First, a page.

Universal Superposition of Orthogonal States

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The Orthogonal Superposition Machine (or the Quantum Adder) is a quantum machine or protocol which allows creating the superposition of two unknown orthogonal states with the desired weights (absolute values of probability amplitudes) beyond the no-superposition theorem. This task can be done with a higher probability of success than the general superposition protocol. It is also possible to create the superposition of orthogonal qubits with a non-predetermined relative phase with unity probability.

Tags: Building Blocks, Quantum Functionality, Specific Task, superposition, quantum adder

Assumptions[edit]

The protocol assumes that the input states are unknown and orthogonal to each other.

Outline[edit]

Superposition of arbitrary orthogonal states can be generated with two different types of outputs according to functionality and the desired probability of success. In the first case, a superposition of the two arbitrary states is generated as a pure state with a maximum probability (but not equal to unity) of success. The output state has the well-defined form of the superposition with the desired absolute value and a relative sign of the superposition. In the second case, mixed output state, a superposition with the desired form is successfully generated in all the rounds and thus the success probability of the protocol is equal to one. In this recent case, a mixed state is generated which is the combination of all pure superposed states with different superposition signs and relative phases.

The quantum circuit presentation of the protocol
  • Pure Output Case: First, an ancillary qubit in standard basis must be prepared with the desired weights of the final superposition. Then the quantum adder circuit must be operated on the two arbitrary and this ancilary qubit. The circuit's gates are as follows: A controlled swap gate acting on input qubits and its control qubit is the ancillary qubit. Then a CNOT gate (controlled X gate) is performed on the first input qubit with the same control qubit. The next step is the measurement. The ancillary qubit is measured in the X basis and the first input state is measured in the Z basis. If the output of the X measurement is the state with positive eigenvalue (or plus state) and the result of the Z measurement is the state with negative eigenvalue (the 1 state) the protocol is successful and the output is the superposition of the two input states with the desired weights. Otherwise, the round should be ignored.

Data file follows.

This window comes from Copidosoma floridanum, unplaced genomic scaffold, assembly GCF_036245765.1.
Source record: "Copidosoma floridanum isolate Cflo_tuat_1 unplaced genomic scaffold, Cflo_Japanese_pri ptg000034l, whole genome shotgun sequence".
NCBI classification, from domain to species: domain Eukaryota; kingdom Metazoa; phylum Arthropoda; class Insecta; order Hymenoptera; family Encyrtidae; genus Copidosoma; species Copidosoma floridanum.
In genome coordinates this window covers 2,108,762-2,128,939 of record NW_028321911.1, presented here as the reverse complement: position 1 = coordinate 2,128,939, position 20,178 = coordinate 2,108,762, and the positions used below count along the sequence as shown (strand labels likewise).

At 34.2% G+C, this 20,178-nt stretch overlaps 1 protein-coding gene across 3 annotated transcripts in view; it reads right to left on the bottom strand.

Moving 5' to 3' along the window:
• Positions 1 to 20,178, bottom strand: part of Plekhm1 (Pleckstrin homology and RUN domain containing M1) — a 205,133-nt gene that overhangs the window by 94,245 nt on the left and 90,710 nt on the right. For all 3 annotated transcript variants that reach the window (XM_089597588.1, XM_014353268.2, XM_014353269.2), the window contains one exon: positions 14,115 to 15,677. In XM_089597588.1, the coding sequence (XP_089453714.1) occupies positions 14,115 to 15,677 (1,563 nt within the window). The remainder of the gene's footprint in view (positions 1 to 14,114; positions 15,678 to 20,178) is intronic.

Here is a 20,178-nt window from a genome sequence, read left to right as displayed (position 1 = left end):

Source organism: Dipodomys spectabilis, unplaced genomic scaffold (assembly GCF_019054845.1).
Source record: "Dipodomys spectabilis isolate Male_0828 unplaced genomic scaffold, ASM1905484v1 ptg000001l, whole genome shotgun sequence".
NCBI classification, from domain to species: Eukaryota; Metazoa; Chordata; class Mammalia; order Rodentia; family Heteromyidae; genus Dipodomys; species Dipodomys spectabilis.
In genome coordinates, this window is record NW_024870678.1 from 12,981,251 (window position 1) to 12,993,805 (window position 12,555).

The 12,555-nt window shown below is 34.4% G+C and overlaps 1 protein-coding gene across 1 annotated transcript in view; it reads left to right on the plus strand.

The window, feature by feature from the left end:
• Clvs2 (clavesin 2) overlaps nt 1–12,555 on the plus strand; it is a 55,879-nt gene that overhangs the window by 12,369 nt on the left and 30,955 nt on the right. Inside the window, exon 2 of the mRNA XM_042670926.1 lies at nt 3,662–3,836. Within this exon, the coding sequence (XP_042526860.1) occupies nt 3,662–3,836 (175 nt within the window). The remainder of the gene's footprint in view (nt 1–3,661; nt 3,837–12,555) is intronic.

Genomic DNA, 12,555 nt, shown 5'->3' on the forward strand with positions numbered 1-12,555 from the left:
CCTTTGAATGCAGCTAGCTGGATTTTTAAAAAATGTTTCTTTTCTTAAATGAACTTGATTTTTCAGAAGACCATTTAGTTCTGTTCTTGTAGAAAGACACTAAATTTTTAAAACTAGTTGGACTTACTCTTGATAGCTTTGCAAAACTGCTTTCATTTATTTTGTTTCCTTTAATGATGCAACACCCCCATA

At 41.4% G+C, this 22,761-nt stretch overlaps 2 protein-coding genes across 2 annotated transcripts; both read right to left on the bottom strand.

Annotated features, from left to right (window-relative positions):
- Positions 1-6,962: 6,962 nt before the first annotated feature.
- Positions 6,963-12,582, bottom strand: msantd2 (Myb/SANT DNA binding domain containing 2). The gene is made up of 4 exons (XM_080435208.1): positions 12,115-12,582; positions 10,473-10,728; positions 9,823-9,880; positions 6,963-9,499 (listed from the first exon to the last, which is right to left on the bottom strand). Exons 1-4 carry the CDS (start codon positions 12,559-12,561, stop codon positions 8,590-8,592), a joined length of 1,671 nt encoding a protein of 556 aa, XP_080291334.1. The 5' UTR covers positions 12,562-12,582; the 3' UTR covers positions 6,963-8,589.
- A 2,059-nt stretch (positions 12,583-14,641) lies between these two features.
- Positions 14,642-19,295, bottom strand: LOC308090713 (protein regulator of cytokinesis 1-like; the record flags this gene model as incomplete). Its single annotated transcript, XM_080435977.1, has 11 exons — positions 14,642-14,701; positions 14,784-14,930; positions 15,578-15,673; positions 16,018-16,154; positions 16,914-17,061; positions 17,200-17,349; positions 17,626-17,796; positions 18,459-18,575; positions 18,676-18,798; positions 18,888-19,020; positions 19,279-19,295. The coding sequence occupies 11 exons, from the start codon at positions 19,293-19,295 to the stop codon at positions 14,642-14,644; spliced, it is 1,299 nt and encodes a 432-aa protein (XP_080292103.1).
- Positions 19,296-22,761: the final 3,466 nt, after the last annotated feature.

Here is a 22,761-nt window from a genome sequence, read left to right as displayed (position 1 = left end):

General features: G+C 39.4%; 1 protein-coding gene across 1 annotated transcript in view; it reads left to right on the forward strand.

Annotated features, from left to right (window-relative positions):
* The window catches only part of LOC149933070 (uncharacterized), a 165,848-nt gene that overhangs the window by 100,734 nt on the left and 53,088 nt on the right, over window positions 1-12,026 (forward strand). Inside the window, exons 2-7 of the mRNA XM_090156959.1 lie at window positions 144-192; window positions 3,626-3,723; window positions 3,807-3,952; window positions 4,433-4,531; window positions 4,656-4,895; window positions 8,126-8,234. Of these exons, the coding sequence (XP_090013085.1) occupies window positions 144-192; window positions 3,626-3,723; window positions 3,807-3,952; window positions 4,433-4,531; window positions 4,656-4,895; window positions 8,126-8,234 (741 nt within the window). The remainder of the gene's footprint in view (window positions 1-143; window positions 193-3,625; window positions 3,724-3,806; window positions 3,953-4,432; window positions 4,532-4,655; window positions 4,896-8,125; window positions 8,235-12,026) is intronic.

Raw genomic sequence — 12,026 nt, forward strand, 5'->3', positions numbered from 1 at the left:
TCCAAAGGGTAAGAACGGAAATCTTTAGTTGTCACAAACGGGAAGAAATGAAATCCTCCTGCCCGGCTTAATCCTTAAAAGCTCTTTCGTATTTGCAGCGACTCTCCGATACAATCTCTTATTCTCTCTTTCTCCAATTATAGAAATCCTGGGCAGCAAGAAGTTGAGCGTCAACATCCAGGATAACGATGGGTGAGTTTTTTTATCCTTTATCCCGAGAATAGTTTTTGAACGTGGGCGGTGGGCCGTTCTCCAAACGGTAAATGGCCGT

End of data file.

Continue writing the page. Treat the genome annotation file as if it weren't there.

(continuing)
• Mixed Output Case: In the second case, the circuit is the same as for the pure output case. The only difference is that at the measurement step, regardless of the outcome of the measurements, we will not ignore any rounds and all the outcome states are valid superposition but they differ by a relative phase with each other (with negative or positive sign). As a result, the output of the circuit will be always a desired superposed state. In the cases which the relative phase of the superposition can be ignored, this case can be considered as a deterministic protocol.

Notation[edit]

  • , : weights of the superposition ()
  • : initial states
  • : relative non-predetermined phase
  • : output superposition of initial orthogonal states in the form of
  • : ancillary qubit $|a\rangle = \alpha|1\rangle + \beta |0\rangle$
  • : Probability of success of the protocol

Properties[edit]

  • Success Claims
    • pure output case: In the case with a single pure and positive superposition the success probability of the protocol will be P_{succ} = \frac{1}{2(1+|\alpha||\beta|)}
    • mixed output case: In this case, $P_{succ} = 1$ and the described protocol is perfect.

Protocol Description[edit]

Stage 1 Preparation and operation

  • Input: The ancillary state , ,
  • Output:
  • At this stage the following gates will be performed respectively:
  1. S gate (Controled Swap): Performing this gate will interchange the input qubits. The total states before and after performing this gate are as follows:
  2. CNOT gate: The total state after this step is as follows:

Stage 2 Measurements

  • Input:
  • Output: The superposed state
  1. Measure qubit 1 (the ancilary qubit) in X basis and the qubit 2 in Z basis.
    1. Pure Output Case:
      1. if:' The output of the X measurement is 0 AND the output of Z measurement is 1
      2. Then: Accept the round
      3. Else: Reject.
      4. The successful output is in the form:


is a relative phase which is

    1. Mixed Output Case:
      1. Always accept. The protocol is perfect.
      2. The output will be:, is a relative phase which depends on the outputs of the measurements but in all cases, the superposition has the desired form and weights.

Further Information[edit]

  1. DKK(2017) The above protocol
  2. OGHW(2016) The first paper that talks about and proves the no-superposition theorem. Also in this paper, they present a probabilistic protocol for superposing two arbitrary (but not completely unknown) states where we know the overlaps of them with a fixed reference state. this protocol, is also restricted to a set of input states.


*contributed by Mina Doosti